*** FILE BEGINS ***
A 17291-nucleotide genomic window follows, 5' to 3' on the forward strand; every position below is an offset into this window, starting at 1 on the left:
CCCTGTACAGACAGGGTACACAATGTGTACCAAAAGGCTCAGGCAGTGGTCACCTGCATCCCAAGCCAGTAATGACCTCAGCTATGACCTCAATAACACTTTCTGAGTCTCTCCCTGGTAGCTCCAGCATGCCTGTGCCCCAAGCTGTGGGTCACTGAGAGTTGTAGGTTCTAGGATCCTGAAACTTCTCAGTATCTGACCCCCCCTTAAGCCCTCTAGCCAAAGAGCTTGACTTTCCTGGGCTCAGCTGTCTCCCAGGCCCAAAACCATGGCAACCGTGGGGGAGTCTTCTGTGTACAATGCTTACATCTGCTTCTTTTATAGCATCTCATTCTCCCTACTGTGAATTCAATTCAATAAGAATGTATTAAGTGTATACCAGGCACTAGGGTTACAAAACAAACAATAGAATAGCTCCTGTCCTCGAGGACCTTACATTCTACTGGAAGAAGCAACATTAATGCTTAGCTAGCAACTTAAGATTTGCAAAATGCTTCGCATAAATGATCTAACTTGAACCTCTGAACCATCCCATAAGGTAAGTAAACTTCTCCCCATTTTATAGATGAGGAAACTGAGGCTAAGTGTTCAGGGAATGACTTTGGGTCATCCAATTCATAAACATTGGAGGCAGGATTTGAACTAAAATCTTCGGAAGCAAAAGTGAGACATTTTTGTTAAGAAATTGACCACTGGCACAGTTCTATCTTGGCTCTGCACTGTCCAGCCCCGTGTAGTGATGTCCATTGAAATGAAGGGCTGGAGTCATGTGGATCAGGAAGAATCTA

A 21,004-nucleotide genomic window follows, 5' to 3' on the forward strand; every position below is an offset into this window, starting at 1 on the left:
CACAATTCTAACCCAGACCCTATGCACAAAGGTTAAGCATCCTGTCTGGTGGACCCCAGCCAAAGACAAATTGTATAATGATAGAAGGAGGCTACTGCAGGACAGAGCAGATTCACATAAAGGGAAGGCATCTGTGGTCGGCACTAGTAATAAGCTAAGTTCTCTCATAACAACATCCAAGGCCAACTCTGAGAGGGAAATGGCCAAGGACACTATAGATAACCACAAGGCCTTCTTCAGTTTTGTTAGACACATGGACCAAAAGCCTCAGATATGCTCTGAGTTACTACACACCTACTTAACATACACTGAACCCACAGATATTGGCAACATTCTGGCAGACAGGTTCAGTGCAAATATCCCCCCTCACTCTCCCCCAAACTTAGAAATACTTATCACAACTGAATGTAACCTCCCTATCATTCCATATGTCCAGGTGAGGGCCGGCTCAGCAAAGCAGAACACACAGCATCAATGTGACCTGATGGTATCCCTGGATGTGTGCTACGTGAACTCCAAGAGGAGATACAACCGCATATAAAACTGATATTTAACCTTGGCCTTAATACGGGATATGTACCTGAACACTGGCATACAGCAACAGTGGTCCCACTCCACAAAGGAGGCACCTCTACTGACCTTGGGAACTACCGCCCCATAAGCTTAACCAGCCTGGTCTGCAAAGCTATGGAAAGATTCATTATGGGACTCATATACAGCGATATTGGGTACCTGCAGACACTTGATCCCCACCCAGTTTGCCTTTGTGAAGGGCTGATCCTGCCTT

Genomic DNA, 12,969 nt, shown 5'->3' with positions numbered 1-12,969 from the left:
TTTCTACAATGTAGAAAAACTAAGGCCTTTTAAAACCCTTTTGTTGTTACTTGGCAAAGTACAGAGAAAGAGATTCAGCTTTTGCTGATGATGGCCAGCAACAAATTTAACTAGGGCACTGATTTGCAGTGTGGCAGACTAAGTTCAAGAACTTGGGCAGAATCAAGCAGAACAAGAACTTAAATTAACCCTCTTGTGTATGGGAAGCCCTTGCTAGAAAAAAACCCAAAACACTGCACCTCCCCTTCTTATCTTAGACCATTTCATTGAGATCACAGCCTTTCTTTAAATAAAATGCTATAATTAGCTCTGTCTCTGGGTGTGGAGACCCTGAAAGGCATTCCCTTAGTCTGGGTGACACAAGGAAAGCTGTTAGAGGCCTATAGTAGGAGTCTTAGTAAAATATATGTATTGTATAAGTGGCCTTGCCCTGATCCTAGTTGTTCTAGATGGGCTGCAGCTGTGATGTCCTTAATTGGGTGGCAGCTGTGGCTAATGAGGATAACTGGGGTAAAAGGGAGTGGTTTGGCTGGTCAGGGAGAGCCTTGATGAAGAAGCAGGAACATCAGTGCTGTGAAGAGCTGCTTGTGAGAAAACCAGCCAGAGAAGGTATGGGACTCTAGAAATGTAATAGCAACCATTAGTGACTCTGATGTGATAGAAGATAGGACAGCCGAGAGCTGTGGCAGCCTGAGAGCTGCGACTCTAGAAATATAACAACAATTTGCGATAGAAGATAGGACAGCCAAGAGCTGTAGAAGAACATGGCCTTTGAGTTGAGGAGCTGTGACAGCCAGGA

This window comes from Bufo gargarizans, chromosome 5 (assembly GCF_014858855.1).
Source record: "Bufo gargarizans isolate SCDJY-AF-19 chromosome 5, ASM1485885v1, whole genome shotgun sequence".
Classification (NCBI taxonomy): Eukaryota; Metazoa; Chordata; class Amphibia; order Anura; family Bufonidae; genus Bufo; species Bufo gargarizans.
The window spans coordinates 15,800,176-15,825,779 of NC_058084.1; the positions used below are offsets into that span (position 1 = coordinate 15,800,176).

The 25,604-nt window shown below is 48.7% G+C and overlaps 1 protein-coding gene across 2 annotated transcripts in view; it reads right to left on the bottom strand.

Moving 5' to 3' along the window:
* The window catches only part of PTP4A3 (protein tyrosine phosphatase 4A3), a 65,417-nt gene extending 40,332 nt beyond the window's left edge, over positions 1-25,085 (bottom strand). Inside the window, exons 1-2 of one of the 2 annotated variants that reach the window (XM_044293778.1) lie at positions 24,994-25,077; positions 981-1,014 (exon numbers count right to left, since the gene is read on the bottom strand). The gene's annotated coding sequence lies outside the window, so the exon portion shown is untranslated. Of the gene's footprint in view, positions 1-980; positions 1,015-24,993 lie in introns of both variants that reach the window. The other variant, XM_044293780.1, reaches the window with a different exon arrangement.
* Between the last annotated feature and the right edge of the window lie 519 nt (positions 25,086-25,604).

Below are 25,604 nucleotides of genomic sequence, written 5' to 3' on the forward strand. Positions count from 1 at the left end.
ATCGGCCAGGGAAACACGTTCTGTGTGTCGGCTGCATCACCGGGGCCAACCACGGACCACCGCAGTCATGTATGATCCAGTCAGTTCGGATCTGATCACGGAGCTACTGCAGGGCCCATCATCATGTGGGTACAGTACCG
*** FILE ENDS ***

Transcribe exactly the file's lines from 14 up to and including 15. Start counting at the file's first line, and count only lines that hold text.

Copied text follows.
* Between the last annotated feature and the right edge of the window lie 519 nt (positions 25,086-25,604).

Below are 25,604 nucleotides of genomic sequence, written 5' to 3' on the forward strand. Positions count from 1 at the left end.